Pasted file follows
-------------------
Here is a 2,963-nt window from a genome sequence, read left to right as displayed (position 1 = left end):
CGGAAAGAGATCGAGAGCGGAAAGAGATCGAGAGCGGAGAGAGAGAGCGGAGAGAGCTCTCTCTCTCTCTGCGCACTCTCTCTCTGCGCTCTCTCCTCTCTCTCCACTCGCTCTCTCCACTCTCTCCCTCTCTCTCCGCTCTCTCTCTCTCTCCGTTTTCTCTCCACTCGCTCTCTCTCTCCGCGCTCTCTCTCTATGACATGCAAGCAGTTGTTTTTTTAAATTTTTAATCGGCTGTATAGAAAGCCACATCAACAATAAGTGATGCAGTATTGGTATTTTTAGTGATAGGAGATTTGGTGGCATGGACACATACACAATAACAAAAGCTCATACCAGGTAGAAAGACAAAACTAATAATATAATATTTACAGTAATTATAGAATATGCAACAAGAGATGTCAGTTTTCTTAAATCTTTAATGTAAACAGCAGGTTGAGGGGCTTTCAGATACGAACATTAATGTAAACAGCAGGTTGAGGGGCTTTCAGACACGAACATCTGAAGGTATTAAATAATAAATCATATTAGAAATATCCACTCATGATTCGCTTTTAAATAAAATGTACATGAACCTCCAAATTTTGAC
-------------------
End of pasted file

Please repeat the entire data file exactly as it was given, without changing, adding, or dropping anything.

Here is a 2,963-nt window from a genome sequence, read left to right as displayed (position 1 = left end):
CGGAAAGAGATCGAGAGCGGAAAGAGATCGAGAGCGGAGAGAGAGAGCGGAGAGAGCTCTCTCTCTCTCTGCGCACTCTCTCTCTGCGCTCTCTCCTCTCTCTCCACTCGCTCTCTCCACTCTCTCCCTCTCTCTCCGCTCTCTCTCTCTCTCCGTTTTCTCTCCACTCGCTCTCTCTCTCCGCGCTCTCTCTCTATGACATGCAAGCAGTTGTTTTTTTAAATTTTTAATCGGCTGTATAGAAAGCCACATCAACAATAAGTGATGCAGTATTGGTATTTTTAGTGATAGGAGATTTGGTGGCATGGACACATACACAATAACAAAAGCTCATACCAGGTAGAAAGACAAAACTAATAATATAATATTTACAGTAATTATAGAATATGCAACAAGAGATGTCAGTTTTCTTAAATCTTTAATGTAAACAGCAGGTTGAGGGGCTTTCAGATACGAACATTAATGTAAACAGCAGGTTGAGGGGCTTTCAGACACGAACATCTGAAGGTATTAAATAATAAATCATATTAGAAATATCCACTCATGATTCGCTTTTAAATAAAATGTACATGAACCTCCAAATTTTGAC